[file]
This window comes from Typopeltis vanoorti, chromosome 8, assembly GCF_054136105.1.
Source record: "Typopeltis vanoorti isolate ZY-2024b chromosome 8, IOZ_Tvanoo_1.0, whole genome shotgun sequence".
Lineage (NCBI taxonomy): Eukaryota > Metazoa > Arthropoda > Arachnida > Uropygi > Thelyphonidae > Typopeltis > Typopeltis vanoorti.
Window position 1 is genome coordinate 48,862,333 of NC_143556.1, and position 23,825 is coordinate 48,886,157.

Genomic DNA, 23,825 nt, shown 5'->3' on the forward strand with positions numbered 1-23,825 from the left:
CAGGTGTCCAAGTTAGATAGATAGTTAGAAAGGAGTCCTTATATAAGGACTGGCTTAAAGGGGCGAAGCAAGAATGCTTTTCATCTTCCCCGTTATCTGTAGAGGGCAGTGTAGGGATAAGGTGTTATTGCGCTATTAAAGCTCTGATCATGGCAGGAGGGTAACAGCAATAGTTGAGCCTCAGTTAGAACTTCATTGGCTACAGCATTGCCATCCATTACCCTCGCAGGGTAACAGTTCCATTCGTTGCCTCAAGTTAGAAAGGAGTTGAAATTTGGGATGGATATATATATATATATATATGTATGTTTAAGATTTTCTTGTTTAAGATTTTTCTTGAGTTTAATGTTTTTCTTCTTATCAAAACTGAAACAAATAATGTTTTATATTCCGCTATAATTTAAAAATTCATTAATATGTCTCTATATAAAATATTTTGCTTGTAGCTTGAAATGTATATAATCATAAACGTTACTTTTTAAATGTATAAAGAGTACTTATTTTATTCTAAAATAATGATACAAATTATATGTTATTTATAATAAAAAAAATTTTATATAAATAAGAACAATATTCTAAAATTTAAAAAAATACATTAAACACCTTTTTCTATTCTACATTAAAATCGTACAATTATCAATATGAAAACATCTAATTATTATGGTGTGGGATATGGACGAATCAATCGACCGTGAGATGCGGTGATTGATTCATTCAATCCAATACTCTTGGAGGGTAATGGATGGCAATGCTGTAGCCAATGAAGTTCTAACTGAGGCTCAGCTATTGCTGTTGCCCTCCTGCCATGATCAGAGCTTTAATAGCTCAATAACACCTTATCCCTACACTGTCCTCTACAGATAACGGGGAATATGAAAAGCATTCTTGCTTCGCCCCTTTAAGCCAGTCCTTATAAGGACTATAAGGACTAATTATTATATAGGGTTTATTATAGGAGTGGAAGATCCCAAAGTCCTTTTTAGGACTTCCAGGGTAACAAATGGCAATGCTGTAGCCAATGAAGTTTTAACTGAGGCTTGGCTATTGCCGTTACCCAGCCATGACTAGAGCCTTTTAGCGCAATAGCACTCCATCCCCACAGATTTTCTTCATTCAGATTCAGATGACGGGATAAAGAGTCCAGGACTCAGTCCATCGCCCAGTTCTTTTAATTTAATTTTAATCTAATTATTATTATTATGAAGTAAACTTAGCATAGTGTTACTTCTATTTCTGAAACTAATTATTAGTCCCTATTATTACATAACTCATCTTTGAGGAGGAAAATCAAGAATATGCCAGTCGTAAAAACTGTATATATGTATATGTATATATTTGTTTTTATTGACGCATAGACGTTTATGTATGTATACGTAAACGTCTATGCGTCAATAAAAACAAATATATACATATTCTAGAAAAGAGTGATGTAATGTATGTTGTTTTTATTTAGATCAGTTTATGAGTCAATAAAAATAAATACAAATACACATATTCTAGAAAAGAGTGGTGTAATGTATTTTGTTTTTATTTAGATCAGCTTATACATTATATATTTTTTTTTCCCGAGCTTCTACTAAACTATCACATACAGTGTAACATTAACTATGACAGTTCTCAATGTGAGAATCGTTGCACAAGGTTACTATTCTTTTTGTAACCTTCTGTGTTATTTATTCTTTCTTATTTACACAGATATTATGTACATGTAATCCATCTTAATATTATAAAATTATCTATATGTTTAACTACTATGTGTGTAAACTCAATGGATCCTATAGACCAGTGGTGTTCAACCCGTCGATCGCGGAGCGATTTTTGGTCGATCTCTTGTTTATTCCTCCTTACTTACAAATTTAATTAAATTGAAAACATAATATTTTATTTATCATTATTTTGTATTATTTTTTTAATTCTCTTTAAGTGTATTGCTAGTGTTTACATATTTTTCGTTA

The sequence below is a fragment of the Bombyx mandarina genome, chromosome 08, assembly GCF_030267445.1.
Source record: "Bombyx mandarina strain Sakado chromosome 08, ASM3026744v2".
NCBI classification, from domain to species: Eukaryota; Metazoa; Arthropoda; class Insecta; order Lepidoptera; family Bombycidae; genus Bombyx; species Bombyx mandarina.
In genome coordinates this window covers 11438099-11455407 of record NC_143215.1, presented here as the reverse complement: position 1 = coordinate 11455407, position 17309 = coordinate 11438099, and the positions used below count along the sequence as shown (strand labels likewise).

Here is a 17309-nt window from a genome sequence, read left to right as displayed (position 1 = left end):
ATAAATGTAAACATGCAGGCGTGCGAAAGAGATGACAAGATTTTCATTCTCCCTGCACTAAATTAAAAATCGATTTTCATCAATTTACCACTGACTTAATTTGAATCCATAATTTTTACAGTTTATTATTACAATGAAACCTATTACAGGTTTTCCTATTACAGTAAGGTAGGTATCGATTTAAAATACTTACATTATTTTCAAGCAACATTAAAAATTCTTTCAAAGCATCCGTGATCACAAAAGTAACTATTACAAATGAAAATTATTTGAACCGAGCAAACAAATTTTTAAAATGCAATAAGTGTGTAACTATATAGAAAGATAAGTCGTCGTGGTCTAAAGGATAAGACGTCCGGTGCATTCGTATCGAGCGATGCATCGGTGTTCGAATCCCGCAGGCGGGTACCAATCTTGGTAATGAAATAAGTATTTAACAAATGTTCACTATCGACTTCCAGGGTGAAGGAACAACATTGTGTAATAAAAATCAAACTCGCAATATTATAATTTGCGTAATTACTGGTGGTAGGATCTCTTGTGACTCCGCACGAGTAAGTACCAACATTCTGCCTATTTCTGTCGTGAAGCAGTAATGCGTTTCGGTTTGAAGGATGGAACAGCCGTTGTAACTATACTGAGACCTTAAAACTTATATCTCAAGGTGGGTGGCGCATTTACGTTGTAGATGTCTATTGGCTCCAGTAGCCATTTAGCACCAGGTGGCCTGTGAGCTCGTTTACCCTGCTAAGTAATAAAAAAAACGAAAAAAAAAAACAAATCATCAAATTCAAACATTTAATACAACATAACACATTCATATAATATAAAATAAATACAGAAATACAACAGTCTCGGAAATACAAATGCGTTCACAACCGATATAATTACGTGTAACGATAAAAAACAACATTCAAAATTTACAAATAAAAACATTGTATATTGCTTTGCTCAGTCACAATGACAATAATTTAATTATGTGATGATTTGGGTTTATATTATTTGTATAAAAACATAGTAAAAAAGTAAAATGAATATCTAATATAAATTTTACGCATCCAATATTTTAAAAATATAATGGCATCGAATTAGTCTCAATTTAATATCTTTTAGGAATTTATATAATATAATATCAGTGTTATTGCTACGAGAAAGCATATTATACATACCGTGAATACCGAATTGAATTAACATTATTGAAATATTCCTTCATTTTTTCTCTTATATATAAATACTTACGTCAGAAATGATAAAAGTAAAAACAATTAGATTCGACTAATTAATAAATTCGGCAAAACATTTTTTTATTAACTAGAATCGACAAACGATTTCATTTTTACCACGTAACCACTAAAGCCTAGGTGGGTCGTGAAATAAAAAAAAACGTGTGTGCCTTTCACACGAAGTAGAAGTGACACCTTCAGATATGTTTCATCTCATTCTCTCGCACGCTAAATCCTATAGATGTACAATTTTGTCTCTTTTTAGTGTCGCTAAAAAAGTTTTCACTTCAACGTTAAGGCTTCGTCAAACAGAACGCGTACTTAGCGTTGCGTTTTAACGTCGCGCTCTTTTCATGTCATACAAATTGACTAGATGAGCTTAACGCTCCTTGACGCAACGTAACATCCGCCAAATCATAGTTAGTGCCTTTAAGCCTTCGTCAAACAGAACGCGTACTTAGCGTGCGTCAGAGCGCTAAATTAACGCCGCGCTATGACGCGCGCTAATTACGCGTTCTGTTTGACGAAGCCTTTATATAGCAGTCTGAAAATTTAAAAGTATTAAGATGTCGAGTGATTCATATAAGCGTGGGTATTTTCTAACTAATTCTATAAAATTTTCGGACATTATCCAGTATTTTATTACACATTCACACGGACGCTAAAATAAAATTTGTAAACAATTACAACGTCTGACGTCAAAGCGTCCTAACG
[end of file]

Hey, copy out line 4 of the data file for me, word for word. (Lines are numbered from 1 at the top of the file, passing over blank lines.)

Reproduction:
Window position 1 is genome coordinate 48,862,333 of NC_143556.1, and position 23,825 is coordinate 48,886,157.